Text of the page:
Admin: Alma R. Rangel-Fuentes (email@example.com)
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Anima Anandkumar holds dual positions in academia and industry. She is a Bren professor at Caltech CMS department and a director of machine learning research at NVIDIA. At NVIDIA, she is leading the research group that develops next-generation AI algorithms. At Caltech, she is the co-director of Dolcit and co-leads the AI4science initiative, along with Yisong Yue.
She has spearheaded the development of tensor algorithms, first proposed in her seminal paper. They are central to effectively processing multidimensional and multimodal data, and for achieving massive parallelism in large-scale AI applications.
Prof. Anandkumar is the recipient of a named chair, the highest honor the university bestows on individual faculty, and is supported by the Bren foundation. She is recipient of several awards such as the Alfred. P. Sloan Fellowship, NSF Career Award, Faculty fellowships from Microsoft, Google and Adobe, Young Investigator Awards from the Army research office and Air Force office of sponsored research, and Women in AI by Venturebeat. She has been featured in documentaries and articles by PBS, wired magazine, MIT Technology review, yourstory, and Forbes.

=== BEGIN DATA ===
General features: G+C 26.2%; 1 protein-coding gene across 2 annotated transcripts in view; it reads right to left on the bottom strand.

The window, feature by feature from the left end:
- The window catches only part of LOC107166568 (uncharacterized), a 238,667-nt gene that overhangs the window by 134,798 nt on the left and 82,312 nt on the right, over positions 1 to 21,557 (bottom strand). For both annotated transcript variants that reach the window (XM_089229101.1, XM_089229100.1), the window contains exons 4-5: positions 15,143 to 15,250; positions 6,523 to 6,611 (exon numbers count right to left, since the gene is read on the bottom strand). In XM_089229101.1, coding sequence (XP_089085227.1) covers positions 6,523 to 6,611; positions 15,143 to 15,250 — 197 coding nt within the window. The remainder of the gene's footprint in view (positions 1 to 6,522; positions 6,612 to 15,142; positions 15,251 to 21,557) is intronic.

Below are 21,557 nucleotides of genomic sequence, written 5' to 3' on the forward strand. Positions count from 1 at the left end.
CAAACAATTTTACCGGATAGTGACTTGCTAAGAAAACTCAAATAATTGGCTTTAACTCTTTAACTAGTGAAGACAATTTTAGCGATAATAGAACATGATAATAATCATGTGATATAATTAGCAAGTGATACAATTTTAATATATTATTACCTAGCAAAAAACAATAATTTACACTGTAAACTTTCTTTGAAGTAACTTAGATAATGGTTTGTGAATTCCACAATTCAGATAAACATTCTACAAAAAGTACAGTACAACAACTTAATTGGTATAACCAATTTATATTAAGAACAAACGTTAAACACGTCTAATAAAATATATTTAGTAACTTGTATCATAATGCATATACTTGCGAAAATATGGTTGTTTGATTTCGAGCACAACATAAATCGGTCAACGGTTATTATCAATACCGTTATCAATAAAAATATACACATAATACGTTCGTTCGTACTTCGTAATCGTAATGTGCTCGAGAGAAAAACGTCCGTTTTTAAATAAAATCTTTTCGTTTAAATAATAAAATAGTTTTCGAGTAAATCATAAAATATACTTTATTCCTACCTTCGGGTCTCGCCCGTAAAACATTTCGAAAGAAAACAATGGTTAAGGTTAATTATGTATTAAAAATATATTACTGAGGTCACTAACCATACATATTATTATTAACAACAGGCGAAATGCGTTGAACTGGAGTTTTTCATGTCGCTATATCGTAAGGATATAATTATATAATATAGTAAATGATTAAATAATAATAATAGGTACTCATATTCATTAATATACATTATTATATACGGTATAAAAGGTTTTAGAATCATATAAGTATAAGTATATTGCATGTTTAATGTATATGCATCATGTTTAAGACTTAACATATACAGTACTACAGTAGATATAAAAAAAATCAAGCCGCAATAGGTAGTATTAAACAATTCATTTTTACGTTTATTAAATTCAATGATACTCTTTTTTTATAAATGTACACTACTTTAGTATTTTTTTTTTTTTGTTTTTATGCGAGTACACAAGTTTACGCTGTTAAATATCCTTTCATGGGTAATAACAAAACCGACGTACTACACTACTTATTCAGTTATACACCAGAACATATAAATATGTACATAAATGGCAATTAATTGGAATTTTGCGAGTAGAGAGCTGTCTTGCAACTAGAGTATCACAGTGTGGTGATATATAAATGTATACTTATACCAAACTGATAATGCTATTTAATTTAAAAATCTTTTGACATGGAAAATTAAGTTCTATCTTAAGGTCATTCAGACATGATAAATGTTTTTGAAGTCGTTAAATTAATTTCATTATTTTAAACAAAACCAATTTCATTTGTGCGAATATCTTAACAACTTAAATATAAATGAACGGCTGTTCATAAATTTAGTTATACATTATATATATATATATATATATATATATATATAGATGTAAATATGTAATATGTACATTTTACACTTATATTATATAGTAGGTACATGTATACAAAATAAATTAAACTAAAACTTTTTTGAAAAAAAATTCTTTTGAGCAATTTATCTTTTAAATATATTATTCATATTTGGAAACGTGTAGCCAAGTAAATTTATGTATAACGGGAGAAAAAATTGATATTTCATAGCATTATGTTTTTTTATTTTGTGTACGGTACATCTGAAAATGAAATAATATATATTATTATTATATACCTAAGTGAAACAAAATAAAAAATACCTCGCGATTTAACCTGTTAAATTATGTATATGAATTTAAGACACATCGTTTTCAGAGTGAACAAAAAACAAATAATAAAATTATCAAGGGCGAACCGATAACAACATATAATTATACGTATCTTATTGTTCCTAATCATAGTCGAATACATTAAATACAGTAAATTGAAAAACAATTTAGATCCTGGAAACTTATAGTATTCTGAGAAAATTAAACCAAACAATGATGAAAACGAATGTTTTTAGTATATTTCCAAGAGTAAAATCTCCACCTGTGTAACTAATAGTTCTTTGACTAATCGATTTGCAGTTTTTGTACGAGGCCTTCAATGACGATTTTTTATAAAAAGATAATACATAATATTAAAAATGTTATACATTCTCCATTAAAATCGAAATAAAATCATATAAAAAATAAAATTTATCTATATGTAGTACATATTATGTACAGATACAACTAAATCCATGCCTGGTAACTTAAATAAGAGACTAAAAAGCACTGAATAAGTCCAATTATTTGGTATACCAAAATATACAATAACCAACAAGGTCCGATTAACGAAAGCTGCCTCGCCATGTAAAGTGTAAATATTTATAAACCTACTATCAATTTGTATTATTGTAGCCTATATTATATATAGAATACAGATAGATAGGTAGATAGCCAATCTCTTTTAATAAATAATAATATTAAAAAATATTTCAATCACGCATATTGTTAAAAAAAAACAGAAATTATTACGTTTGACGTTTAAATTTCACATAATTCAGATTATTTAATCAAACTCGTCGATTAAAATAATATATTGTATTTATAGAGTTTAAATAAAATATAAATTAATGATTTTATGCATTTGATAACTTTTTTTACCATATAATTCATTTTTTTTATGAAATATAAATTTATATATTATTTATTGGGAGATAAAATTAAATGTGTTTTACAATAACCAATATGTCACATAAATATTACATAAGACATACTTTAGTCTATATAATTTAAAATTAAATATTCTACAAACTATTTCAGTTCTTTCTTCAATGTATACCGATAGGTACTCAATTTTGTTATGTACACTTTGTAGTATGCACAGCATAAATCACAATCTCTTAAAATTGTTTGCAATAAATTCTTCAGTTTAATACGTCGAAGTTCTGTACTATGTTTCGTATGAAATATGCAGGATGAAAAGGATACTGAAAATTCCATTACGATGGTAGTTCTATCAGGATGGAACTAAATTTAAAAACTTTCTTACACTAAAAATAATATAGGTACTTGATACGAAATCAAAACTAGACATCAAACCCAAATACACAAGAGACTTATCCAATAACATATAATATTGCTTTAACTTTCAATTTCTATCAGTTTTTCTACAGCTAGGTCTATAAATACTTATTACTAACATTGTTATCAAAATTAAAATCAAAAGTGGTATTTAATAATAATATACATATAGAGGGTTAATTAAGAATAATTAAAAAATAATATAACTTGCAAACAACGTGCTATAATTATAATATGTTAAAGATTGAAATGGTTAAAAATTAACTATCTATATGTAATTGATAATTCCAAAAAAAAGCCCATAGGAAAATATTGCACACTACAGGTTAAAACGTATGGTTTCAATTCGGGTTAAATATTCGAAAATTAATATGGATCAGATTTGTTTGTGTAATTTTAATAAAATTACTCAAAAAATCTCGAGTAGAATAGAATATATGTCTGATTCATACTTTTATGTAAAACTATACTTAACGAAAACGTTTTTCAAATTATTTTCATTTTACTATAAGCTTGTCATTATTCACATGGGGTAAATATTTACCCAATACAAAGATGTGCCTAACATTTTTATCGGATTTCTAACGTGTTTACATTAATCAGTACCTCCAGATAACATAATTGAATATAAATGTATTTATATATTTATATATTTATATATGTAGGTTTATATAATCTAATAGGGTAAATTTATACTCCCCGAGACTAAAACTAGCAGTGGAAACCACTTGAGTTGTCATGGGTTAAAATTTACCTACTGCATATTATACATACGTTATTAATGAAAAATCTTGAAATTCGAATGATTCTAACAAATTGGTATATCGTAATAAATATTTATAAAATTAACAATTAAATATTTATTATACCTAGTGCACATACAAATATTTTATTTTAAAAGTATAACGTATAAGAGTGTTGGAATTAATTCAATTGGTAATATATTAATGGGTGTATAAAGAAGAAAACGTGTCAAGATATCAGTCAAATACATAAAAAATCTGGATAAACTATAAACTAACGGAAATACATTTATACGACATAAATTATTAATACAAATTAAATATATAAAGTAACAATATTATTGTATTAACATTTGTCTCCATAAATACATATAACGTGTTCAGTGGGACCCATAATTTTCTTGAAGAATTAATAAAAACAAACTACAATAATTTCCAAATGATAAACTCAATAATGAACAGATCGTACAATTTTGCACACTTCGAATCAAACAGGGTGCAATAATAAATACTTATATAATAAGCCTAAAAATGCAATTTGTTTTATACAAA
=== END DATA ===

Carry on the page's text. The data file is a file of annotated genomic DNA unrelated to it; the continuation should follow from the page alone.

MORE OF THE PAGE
Anima received her B.Tech in Electrical Engineering from IIT Madras in 2004 and her PhD from Cornell University in 2009. She was a postdoctoral researcher at MIT from 2009 to 2010, visiting researcher at Microsoft Research New England in 2012 and 2014, assistant professor at U.C. Irvine between 2010 and 2016, associate professor at U.C. Irvine between 2016 and 2017, and principal scientist at Amazon Web Services between 2016 and 2018.
We are looking for highly motivated and self-driven PhD students and postdoctoral candidates with strong foundation in machine learning, statistics, and algorithms. Both theoretical and empirical research is carried out in the group and students who can build bridges between the two, and also between different disciplines will be good fit here. There are also a small number of positions for undergraduate research.